Ice Ice Baby
Despite what it looks like, I am not following up Beatles Week with Vanilla Ice Week (regardless of Brent’s suggestion).
On Saturday, a bunch of Careerians went to an Indiana Ice hockey game (weirdly, their webpage has an ad before you get to any content.) It was only the second hockey game I’ve ever been to, and while it certainly was fun, nothing occurred during the game that would elicit a reaction anywhere near this:
From L. to R: Jen, some of Melissa’s hair (I think maybe she’s glad she didn’t show up in a picture where I look like a raving loonie), me, Jodi, and Melissa (a different Melissa!)
That picture actually shows up on on the Indiana Ice website, in the photo gallery for this game, along with a few other pictures of our group (thanks, Jonell, for finding them!). I think we can all be glad there is no video of me trying to get a free T-shirt by whooping and hollering. What’s a little loss of dignity in the face of getting a free T-shirt? Sadly, it didn’t pan out, so lost some dignity for nothing. That probably would have happened without the prospect of a free T-shirt anyway, so I’m okay with it.
As I’ve mentioned, the game was fun. Hockey’s kind of like a fast moving, more violent soccer. While no actual fights broke out (much to Lee‘s disappointment), there were plenty of solid hits. It was relatively high-scoring for a hockey game (4-3) and even went into overtime and ended in a shootout, so it’s hard to complain about the lack of a fight.
What was more interesting to me was the immediate sense of community bestowed by the game. I’d never been to an Ice game before and was only barely aware there even was a hockey team in the state, but there I was rooting for the Ice like I’d gone to school with each of them. Collective pronouns were par for the course – “We need a goal!” “Our guy just smacked into that other guy!” and that kind of thing. It wasn’t just me, either. We were all rooting for “our” team, made “ours” because it says “Indiana” right on their jerseys and we, being Hoosiers, had to root for them. If it had been two Indiana teams, we would have had to choose between them using a complex algorithm using geographic proximity, experiences in the respective towns, and location of family and friends.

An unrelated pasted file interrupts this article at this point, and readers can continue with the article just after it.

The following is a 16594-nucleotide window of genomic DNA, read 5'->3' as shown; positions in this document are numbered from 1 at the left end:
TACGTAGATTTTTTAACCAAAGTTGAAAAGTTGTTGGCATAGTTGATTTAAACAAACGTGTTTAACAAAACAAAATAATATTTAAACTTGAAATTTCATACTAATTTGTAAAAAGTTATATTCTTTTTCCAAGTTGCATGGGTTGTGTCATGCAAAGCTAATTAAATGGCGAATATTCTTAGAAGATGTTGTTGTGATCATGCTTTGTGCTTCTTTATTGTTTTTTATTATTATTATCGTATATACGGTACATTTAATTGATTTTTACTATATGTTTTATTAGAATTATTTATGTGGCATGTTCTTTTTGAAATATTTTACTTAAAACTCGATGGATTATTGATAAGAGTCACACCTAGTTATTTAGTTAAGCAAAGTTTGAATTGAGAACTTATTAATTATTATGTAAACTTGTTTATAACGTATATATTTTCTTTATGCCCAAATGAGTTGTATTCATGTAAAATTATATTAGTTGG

I was again reminded of the Jerry Seinfeld bit where he talks about sports (paraphrased): “You got a guy on your team and you love him. He’s the greatest guy there is. During the offseason, he gets traded to a different team, and when that team plays against your team, you hate the guy. He’s the worst guy ever. What’s different? The guy hasn’t changed. All that’s changed are the clothes he’s wearing. We’re rooting for laundry, basically.”
I’m not a full-on Sports Guy by any stretch of the imagination. I don’t memorize stats, I barely know the players on my favorite teams, and I don’t plan my day around watching games. Even so, I find it’s easy to get excited in the sports atmosphere. There’s a sense of camaraderie with the other fans, even if you’re rooting for different teams – rivalry is its own specific sort of camaraderie – and it’s a good feeling to have that connection with other members of the human race, even if it’s for something as unimportant as a minor league hockey game.
It was a good time, and I really only have two quibbles:
- Our team lost.
- They never once played “Ice Ice Baby” in the arena, a song that you would just assume would be their theme song, wouldn’t you?